“Veterans groups and military associations are blasting a move by Sen. Tom Coburn, R-Oklahoma, intended to scuttle a veterans’ suicide prevention bill that has already passed in the House with strong bipartisan support.
The GOP lawmaker put a hold on the $22 million bill, which he opposes on grounds it has no offsets in spending elsewhere and would duplicate programs already offered by the Department of Veterans Affairs, he said.” [MilitaryNews]
H.R. 5059 would have allocated $22 million to assist veterans with PTSD or traumatic brain injuries… it was supposed to help reduce the suicide rate, a rate that the military admitted was underestimated in the past:
Beginning in 2005, suicide within the military — particularly for the Army — steadily began increasing to record levels every year, and may have peaked in 2012. Among full-time soldiers, the suicide rate soared to 29.7 deaths per 100,000 in 2012, well above a 25.1-per-100,000 rate for civilians of a similar age group during 2010, the latest year available, according to a Pentagon report. Among male soldiers, the rate was 31.8-per-100,000. There were a record 164 soldier-suicides that year.
The overall national civilian suicide rate was 12.1-per-100,000 in 2010 and 19.9-per-100,000 for men in 2010, according to the Centers for Disease Control.The Army National Guard rate for 2012 reached 30.8 deaths per 100,000 with 110 suicides. The suicide rate for men in the Army National Guard was 34.2-per-100,000,Pentagon data shows.
For full-time troops across the U.S. military, the suicide rate peaked at 22.7-per-100,000 in 2012 and fell to 19.1-per-100,000 last year, according to the Pentagon. [USAT]
Might we remind members of the Senate that the U.S. supported the expenditures to fight in Afghanistan and Iraq, and seemed perfectly pleased to put these costs on the national credit card – with no “offset” required? However, when it comes to assisting veterans who fought in those wars “we don’t have the money,” and “we have to see an offset?”
Here’s a news flash… the only casualties of war aren’t the destroyed munitions! There’s something very very wrong about a country which will spend gazillions – few questions asked – on munitions and weapons systems, but when the needs of the military personnel are obvious the politicians can’t see their way clear to address them.
Those who aren’t supporting H.R. 5059 are cordially invited to take those yellow ribbon magnets off their bumpers!
It seems the GOP has graduated from the Swift Boater Era in which it was considered seemly to disparage a person’s military service. Now it appears that soldiers held captive are undeserving of release, or their value is measured against some form of scale in which their lives are to be measured against an arbitrary standard of national safety — in other words, it has become acceptable in their quarters to disparage a person’s service while that individual is still in harm’s way. [Time]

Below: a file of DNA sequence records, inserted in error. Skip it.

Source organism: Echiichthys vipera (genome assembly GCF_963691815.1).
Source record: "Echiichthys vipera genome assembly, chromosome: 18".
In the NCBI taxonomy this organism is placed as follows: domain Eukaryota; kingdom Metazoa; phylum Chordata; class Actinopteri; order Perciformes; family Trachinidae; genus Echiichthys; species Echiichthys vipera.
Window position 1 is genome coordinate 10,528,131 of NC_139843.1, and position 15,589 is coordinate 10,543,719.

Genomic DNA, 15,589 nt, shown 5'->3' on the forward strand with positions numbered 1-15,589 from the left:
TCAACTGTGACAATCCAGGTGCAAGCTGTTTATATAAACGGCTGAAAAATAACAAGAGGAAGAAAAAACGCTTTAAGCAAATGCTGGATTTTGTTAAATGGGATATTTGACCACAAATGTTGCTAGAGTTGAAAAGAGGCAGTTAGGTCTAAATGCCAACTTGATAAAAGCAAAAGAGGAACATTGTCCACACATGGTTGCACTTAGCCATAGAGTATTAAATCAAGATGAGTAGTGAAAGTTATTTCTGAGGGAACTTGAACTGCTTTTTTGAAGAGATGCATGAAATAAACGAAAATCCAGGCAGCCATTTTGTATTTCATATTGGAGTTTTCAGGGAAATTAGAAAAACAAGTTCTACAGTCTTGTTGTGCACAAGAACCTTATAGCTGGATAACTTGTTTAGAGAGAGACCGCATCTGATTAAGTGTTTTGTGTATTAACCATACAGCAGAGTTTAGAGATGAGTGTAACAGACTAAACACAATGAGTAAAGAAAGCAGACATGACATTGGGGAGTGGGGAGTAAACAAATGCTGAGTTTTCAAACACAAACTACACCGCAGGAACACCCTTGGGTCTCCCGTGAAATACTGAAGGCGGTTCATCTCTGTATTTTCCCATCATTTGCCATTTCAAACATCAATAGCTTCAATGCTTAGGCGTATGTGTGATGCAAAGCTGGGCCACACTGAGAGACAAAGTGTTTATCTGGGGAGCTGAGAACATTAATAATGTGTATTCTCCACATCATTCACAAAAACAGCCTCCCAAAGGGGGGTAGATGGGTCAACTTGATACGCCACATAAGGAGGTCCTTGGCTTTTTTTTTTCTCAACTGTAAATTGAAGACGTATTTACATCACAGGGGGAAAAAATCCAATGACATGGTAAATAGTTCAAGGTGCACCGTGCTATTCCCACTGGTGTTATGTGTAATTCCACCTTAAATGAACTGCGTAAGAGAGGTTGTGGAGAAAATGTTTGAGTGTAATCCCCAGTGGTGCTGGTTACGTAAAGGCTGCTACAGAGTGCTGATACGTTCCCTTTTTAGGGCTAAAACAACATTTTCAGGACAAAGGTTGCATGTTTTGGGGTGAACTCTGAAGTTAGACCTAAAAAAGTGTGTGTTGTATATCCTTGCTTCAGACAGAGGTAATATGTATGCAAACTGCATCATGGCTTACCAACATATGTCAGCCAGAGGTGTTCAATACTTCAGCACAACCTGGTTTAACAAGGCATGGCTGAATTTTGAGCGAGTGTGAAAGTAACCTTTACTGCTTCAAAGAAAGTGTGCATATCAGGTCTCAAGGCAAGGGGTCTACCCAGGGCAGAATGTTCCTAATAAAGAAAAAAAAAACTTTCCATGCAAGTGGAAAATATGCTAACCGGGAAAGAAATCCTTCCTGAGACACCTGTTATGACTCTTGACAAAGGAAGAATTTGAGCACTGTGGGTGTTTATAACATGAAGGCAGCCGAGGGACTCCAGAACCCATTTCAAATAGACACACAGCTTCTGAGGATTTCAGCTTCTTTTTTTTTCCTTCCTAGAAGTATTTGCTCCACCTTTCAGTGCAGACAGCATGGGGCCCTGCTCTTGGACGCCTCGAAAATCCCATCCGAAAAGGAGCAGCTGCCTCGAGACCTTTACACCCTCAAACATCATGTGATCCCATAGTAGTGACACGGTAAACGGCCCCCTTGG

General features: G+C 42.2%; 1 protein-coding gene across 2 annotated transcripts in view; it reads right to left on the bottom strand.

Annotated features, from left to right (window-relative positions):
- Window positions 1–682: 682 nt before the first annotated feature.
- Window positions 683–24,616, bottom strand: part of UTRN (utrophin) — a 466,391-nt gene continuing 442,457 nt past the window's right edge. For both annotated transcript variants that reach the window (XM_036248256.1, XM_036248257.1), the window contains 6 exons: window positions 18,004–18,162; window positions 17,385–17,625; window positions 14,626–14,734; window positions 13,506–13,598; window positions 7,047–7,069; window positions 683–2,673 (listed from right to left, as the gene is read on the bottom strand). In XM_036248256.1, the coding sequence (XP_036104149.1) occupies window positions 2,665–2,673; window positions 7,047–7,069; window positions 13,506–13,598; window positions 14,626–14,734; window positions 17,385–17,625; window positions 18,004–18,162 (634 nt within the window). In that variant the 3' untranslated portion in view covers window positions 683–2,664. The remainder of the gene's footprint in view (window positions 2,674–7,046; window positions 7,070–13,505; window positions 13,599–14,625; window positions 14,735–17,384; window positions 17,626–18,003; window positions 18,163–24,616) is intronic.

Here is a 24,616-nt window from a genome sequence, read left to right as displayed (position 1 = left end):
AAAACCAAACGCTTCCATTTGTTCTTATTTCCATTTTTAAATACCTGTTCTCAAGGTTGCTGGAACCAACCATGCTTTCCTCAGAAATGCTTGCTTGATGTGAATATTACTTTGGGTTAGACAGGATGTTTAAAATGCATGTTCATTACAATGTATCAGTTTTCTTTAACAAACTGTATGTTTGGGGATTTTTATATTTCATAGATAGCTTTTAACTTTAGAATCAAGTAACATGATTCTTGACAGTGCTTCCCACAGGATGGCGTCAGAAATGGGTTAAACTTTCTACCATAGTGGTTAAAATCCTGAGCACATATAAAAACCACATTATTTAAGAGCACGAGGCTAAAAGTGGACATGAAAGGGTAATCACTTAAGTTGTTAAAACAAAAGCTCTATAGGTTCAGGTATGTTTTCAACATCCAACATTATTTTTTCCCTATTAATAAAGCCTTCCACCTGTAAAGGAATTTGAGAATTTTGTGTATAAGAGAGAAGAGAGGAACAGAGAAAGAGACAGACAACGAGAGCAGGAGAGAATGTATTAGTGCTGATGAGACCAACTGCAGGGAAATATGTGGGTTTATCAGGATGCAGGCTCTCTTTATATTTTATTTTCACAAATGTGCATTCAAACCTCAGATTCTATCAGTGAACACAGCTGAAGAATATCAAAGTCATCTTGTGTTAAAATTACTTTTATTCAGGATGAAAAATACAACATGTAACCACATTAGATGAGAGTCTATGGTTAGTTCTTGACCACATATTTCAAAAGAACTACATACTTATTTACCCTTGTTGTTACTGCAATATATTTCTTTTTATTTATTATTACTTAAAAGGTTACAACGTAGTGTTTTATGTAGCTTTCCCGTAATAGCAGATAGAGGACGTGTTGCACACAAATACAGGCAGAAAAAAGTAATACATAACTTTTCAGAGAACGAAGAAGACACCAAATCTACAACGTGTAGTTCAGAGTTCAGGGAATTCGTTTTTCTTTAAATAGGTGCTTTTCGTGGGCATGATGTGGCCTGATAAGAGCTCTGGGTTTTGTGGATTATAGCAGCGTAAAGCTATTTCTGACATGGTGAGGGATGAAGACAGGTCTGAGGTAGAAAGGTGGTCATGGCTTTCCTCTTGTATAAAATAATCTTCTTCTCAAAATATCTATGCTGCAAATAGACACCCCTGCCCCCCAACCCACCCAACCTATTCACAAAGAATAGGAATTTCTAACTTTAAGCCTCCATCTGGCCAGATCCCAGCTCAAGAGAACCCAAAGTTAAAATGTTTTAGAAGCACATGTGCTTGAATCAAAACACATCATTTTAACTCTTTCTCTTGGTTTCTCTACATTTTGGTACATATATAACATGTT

Not that any of the critics involved actually ever served, much less got in harm’s way.
Who knew Senator Dean Heller (R-NV) was so nostalgic for the Good Old Days? Senator Heller is one of the co-sponsors of The Tea Party Darlins’ shiny new bill to bring back the Glorious Early Days of the Industrial Revolution. Senators Coburn and Paul have introduced the Enumerated Powers Act of 2013. This bill gives members of Congress the procedural tools necessary to stop unconstitutional legislation. And what is “unnecessary?” [TP]
The third part of this truly unbelievable bill is a gateway to the past — “3) Prohibits the use of the Commerce Clause, except for “the regulation of the buying and selling of goods or services, or the transporting for those purposes, across boundaries with foreign nations, across State lines, or with Indian tribes…” [Coburn]
So, let’s declare unconstitutional some of those little irritants that so burden the Titans of Industry, things like:
Child Labor Laws
8 hour days
We should all be so grateful to our corporate masters that we should revert to sub-menial jobs with 12 hour shifts for 75 cents an hour instead of participating in a pension plan.
Liability for Industrial Accidents
Strikes and job actions
Sexual harassment and discrimination statutes
In Senator Heller’s Ideal World if your boss wants to institute 12 hour shifts with no overtime pay — that’s perfectly all right. If your daughter’s boss harasses her in the work place — she’ll just have to quit to be rid of him. If your son’s employer wants him to drive his big-rig long into the day and night — so be it.
If your wife’s minimum wage job pays $1.25/hr. she should be grateful to have any job at all. If you are injured on the job and are unable to work — that’s your problem.
If you’ve not read Otto Bettmann’s “The Good Old Days, They Were Terrible,” run — don’t walk to your nearest library or bookstore and get your copy today — it will explain just exactly the working conditions Senator Heller thinks are appropriate for the 21st century American worker.
Now, are there any questions about who Senator Heller represents in the U.S. Senate?
Filed under Heller, labor